by Tim O’Dwyer M.A., LL.B
A seller has achieved, without legal representation, a spectacular win in Queensland’s Commercial & Consumer Tribunal. A suburban real estate agency and one of its registered salespersons were held liable for his financial loss of $59,067.50 after an agency saleswoman and her husband bought his matrimonial home before reselling it at a higher price.
Less than a day after this home was listed for sale the agency’s manager rang the client, who was undergoing a bitter marriage breakup, to advise how the saleswoman was interested in the property. Although the client had been told the property would be marketed in the “high four hundred, low five hundred thousands”, a written offer of $400,000.00 was presented. Because the client was unhappy with this amount, the offer was quickly increased to $410,000.00. A 60 day contract was soon entered into at this price on a miserly deposit of $1,000.00. No finance condition. No special conditions. And no commission payable to the agency.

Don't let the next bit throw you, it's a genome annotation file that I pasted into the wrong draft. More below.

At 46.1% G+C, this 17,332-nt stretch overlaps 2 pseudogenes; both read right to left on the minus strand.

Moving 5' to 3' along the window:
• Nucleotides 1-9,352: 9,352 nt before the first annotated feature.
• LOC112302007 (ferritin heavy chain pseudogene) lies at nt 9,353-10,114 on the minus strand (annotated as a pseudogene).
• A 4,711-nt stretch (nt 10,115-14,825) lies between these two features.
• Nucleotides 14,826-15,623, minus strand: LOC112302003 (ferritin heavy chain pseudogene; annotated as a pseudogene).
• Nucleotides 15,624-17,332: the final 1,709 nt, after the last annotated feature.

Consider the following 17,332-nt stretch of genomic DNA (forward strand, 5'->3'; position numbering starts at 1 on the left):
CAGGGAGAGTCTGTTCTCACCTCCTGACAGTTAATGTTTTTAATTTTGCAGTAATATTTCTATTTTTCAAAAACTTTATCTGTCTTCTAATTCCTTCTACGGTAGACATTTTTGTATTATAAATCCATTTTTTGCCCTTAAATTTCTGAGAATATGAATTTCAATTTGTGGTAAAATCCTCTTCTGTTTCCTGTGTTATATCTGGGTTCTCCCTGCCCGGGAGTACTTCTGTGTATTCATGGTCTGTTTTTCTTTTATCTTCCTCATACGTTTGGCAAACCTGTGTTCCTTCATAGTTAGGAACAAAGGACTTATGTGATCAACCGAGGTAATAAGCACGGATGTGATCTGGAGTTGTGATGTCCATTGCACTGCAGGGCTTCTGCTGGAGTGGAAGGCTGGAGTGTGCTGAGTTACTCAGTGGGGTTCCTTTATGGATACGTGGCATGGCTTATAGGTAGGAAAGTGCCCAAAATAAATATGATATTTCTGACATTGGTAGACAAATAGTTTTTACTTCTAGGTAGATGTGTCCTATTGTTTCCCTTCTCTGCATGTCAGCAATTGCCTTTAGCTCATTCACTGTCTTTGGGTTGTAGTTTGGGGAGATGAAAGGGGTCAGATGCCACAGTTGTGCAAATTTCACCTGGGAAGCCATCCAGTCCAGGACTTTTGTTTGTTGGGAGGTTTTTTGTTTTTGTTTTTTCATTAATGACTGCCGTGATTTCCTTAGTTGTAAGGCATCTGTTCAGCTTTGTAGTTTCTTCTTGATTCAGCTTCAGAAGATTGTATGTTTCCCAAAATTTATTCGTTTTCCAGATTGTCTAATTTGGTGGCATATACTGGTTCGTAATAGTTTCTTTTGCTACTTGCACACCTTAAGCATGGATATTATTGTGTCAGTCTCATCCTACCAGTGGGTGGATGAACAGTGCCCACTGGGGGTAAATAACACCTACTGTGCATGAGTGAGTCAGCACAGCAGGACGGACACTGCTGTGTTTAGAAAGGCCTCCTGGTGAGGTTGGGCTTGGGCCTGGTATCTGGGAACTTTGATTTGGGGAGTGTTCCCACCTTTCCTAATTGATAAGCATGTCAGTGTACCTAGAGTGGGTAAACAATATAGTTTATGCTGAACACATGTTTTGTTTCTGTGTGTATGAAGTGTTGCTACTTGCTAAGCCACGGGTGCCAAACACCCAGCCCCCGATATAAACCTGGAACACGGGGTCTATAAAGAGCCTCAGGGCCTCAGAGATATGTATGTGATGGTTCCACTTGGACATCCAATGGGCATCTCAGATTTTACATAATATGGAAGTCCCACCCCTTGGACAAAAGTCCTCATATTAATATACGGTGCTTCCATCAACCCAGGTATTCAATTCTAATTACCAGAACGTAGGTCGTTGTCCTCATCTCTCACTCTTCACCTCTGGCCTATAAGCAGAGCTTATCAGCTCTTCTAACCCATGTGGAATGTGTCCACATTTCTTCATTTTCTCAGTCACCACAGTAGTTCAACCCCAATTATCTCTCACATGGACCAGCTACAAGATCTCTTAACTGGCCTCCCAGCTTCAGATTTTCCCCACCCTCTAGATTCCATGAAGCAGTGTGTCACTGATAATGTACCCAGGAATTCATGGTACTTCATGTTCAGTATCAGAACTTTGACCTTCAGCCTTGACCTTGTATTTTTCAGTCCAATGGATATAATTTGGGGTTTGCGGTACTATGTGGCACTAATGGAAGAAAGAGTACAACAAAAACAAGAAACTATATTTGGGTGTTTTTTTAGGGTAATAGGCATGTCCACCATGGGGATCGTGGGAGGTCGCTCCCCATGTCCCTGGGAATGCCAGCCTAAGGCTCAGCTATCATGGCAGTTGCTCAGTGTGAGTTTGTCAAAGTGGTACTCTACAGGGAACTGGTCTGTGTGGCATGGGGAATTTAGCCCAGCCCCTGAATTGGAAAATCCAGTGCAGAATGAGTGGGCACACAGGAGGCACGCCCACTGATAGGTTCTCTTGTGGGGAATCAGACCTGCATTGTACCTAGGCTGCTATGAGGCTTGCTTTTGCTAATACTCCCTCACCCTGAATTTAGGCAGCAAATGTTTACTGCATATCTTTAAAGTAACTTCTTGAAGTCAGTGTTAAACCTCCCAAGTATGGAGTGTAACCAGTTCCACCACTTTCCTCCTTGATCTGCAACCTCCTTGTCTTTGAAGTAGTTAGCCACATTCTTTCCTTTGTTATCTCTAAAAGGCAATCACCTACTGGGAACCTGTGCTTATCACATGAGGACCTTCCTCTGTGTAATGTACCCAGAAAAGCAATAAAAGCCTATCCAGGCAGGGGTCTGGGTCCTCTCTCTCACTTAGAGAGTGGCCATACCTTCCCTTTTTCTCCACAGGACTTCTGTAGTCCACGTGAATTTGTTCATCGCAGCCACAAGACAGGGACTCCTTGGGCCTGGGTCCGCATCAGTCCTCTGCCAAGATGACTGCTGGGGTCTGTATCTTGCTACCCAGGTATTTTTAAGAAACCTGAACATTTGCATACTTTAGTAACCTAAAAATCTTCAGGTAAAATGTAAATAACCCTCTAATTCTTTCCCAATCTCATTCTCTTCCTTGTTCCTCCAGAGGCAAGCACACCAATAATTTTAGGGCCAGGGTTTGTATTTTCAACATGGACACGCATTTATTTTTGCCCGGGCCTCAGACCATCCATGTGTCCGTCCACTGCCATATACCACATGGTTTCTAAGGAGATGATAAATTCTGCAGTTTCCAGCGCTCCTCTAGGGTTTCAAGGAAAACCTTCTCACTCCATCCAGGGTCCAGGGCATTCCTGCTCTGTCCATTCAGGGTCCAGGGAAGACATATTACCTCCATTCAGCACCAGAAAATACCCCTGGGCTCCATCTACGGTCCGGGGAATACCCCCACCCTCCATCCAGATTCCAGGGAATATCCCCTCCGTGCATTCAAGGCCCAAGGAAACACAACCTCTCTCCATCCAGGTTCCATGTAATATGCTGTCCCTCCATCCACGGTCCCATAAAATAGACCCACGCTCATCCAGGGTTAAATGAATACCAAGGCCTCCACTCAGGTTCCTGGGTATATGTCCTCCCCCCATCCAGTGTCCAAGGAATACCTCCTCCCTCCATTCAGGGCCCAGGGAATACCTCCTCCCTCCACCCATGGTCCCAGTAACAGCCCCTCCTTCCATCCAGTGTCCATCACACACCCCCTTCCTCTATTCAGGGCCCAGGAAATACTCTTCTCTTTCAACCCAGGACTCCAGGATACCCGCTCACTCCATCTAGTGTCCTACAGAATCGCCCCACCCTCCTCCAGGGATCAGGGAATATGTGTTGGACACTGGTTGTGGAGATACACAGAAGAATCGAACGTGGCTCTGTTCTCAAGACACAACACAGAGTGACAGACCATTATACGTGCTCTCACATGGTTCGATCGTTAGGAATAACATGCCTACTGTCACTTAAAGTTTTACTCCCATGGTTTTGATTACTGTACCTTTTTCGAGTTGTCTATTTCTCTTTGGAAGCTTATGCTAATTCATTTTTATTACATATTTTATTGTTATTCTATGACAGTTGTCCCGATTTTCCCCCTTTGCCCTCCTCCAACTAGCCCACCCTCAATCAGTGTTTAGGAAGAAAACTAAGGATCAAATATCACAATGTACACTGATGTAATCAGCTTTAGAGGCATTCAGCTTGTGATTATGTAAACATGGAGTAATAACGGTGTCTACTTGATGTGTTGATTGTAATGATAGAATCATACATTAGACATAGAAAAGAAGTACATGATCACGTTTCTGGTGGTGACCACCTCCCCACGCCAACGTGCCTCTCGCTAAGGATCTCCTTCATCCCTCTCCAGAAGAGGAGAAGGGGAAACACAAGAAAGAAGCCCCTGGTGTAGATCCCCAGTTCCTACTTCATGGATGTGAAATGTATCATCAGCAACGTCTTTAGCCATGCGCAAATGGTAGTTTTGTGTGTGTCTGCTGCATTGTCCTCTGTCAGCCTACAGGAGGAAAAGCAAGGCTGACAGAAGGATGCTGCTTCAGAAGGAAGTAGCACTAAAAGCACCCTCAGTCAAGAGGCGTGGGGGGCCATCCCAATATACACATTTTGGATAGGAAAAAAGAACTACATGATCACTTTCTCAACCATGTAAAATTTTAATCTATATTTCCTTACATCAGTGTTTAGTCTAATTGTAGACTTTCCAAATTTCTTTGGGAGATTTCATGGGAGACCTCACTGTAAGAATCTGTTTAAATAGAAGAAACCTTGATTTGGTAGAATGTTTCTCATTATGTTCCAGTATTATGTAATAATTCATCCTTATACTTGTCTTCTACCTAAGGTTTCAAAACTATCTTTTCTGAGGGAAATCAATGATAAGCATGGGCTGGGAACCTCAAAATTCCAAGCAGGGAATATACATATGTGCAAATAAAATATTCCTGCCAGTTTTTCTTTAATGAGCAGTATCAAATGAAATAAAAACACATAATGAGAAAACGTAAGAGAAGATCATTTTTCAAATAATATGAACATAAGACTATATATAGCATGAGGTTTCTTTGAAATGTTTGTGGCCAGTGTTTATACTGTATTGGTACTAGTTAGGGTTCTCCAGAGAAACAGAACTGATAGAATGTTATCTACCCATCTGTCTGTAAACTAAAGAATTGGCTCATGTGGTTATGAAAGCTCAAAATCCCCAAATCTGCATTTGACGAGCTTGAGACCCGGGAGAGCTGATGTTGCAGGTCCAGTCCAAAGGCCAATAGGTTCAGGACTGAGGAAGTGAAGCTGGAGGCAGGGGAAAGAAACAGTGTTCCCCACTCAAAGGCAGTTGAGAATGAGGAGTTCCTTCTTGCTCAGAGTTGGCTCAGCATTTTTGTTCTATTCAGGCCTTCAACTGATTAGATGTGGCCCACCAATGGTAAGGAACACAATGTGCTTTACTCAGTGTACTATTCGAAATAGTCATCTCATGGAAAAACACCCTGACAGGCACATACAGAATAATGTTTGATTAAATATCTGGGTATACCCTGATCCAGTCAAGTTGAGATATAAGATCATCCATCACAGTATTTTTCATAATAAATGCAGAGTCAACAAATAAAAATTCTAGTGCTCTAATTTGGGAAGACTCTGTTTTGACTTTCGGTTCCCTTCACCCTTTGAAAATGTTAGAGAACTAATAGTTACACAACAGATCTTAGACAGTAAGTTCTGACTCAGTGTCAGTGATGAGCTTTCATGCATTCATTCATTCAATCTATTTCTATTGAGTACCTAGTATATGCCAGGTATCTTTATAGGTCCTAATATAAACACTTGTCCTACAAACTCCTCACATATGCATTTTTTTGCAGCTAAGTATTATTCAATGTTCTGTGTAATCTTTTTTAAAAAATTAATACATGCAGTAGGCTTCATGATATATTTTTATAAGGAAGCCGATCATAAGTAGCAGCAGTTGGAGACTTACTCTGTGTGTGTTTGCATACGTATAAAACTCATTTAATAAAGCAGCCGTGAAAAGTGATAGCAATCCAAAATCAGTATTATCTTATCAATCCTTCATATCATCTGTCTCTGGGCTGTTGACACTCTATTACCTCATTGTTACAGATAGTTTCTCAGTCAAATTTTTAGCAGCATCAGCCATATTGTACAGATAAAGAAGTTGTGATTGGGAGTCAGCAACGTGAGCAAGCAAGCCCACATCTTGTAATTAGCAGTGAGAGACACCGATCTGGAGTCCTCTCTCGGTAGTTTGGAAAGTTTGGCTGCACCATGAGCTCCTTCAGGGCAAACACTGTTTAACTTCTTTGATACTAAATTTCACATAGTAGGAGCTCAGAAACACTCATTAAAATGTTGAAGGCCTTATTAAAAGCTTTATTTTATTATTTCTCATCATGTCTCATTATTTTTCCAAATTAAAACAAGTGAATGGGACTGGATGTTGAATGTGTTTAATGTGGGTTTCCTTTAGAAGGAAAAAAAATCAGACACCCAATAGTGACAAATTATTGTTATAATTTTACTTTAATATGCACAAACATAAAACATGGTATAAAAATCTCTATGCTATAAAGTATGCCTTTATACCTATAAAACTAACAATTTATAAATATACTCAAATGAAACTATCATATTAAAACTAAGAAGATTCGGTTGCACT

The next day after settlement the buyers relisted the property for sale with the agency. They sold a week later for $485,000.00 on a 90 day contract with a deposit of $24,050.00 – conditional only on satisfactory building/pest inspection reports. The second buyer testified to the Tribunal that he had been looking for a house like this for some time, and would have paid that price had he been shown the property three months earlier.
As this was a “self-interested transaction” the agency and the saleswoman should, according to the Tribunal, have suggested the seller seek independent valuation and legal advice.
In failing to market the property to independent purchasers, in failing to advise their client the offers were below market and in failing to disclose that the market was rising the agency and the saleswoman did not act fairly towards their client. Moreover, the saleswoman breached Section 145 of the Property Agents and Motor Dealers Act by neglecting to obtain the client’s written consent on a prescribed form before contracting to buy his property. At the same time the agency breached the Act by not properly supervising the salesperson and not ensuring that she complied with the law. The agency also breached its fiduciary duty to its client as well as the Act’s Code of Conduct by not exercising reasonable care and diligence, not acting in the client’s best interests and not securing him the best possible sale price.